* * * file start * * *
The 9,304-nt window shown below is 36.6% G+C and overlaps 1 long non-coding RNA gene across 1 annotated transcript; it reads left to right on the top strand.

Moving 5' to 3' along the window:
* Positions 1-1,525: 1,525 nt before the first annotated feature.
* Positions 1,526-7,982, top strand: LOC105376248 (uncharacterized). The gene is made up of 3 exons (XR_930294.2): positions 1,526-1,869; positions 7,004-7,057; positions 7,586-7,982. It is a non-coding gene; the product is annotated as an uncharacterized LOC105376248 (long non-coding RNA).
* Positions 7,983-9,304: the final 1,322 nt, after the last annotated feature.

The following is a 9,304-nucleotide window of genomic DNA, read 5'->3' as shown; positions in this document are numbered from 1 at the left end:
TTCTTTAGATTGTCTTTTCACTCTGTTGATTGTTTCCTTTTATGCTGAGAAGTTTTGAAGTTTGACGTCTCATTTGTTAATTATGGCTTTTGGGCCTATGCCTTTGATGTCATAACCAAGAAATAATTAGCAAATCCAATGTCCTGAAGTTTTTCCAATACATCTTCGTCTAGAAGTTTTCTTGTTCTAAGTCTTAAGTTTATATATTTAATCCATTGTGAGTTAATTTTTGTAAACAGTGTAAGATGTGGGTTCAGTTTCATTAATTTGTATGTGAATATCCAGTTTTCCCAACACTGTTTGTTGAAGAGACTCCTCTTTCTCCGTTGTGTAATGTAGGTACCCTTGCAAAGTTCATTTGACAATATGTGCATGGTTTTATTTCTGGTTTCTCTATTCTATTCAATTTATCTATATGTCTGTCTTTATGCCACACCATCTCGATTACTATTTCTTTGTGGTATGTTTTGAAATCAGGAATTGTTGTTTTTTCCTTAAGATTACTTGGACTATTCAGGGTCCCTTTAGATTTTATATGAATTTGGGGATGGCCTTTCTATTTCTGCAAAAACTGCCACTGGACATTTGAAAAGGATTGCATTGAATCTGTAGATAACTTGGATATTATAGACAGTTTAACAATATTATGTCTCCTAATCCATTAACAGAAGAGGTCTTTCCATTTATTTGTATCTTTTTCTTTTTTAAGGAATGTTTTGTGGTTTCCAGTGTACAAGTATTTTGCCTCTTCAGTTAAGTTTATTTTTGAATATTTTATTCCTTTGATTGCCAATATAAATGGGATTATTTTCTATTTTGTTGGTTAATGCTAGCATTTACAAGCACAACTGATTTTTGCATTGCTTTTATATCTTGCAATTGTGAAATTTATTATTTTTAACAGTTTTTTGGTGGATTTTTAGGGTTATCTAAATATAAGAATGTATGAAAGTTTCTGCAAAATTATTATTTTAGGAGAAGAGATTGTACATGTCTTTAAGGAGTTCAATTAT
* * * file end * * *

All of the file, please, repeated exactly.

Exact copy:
The 9,304-nt window shown below is 36.6% G+C and overlaps 1 long non-coding RNA gene across 1 annotated transcript; it reads left to right on the top strand.

Moving 5' to 3' along the window:
* Positions 1-1,525: 1,525 nt before the first annotated feature.
* Positions 1,526-7,982, top strand: LOC105376248 (uncharacterized). The gene is made up of 3 exons (XR_930294.2): positions 1,526-1,869; positions 7,004-7,057; positions 7,586-7,982. It is a non-coding gene; the product is annotated as an uncharacterized LOC105376248 (long non-coding RNA).
* Positions 7,983-9,304: the final 1,322 nt, after the last annotated feature.

The following is a 9,304-nucleotide window of genomic DNA, read 5'->3' as shown; positions in this document are numbered from 1 at the left end:
TTCTTTAGATTGTCTTTTCACTCTGTTGATTGTTTCCTTTTATGCTGAGAAGTTTTGAAGTTTGACGTCTCATTTGTTAATTATGGCTTTTGGGCCTATGCCTTTGATGTCATAACCAAGAAATAATTAGCAAATCCAATGTCCTGAAGTTTTTCCAATACATCTTCGTCTAGAAGTTTTCTTGTTCTAAGTCTTAAGTTTATATATTTAATCCATTGTGAGTTAATTTTTGTAAACAGTGTAAGATGTGGGTTCAGTTTCATTAATTTGTATGTGAATATCCAGTTTTCCCAACACTGTTTGTTGAAGAGACTCCTCTTTCTCCGTTGTGTAATGTAGGTACCCTTGCAAAGTTCATTTGACAATATGTGCATGGTTTTATTTCTGGTTTCTCTATTCTATTCAATTTATCTATATGTCTGTCTTTATGCCACACCATCTCGATTACTATTTCTTTGTGGTATGTTTTGAAATCAGGAATTGTTGTTTTTTCCTTAAGATTACTTGGACTATTCAGGGTCCCTTTAGATTTTATATGAATTTGGGGATGGCCTTTCTATTTCTGCAAAAACTGCCACTGGACATTTGAAAAGGATTGCATTGAATCTGTAGATAACTTGGATATTATAGACAGTTTAACAATATTATGTCTCCTAATCCATTAACAGAAGAGGTCTTTCCATTTATTTGTATCTTTTTCTTTTTTAAGGAATGTTTTGTGGTTTCCAGTGTACAAGTATTTTGCCTCTTCAGTTAAGTTTATTTTTGAATATTTTATTCCTTTGATTGCCAATATAAATGGGATTATTTTCTATTTTGTTGGTTAATGCTAGCATTTACAAGCACAACTGATTTTTGCATTGCTTTTATATCTTGCAATTGTGAAATTTATTATTTTTAACAGTTTTTTGGTGGATTTTTAGGGTTATCTAAATATAAGAATGTATGAAAGTTTCTGCAAAATTATTATTTTAGGAGAAGAGATTGTACATGTCTTTAAGGAGTTCAATTAT